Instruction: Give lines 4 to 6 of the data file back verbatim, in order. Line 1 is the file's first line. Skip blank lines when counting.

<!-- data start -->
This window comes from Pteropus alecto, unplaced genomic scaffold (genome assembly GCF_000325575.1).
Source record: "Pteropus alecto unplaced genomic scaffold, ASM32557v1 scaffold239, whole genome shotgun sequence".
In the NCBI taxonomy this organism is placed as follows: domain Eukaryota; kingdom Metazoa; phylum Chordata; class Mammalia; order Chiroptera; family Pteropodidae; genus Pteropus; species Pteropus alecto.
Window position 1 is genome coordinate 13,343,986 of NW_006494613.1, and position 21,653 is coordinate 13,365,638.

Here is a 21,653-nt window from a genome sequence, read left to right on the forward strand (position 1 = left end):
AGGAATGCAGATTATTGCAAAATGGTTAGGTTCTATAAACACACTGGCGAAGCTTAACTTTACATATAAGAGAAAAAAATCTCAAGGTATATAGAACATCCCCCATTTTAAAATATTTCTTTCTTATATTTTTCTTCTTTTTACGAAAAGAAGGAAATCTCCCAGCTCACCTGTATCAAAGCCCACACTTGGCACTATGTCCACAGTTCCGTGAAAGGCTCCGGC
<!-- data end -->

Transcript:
Window position 1 is genome coordinate 13,343,986 of NW_006494613.1, and position 21,653 is coordinate 13,365,638.

Here is a 21,653-nt window from a genome sequence, read left to right on the forward strand (position 1 = left end):
AGGAATGCAGATTATTGCAAAATGGTTAGGTTCTATAAACACACTGGCGAAGCTTAACTTTACATATAAGAGAAAAAAATCTCAAGGTATATAGAACATCCCCCATTTTAAAATATTTCTTTCTTATATTTTTCTTCTTTTTACGAAAAGAAGGAAATCTCCCAGCTCACCTGTATCAAAGCCCACACTTGGCACTATGTCCACAGTTCCGTGAAAGGCTCCGGC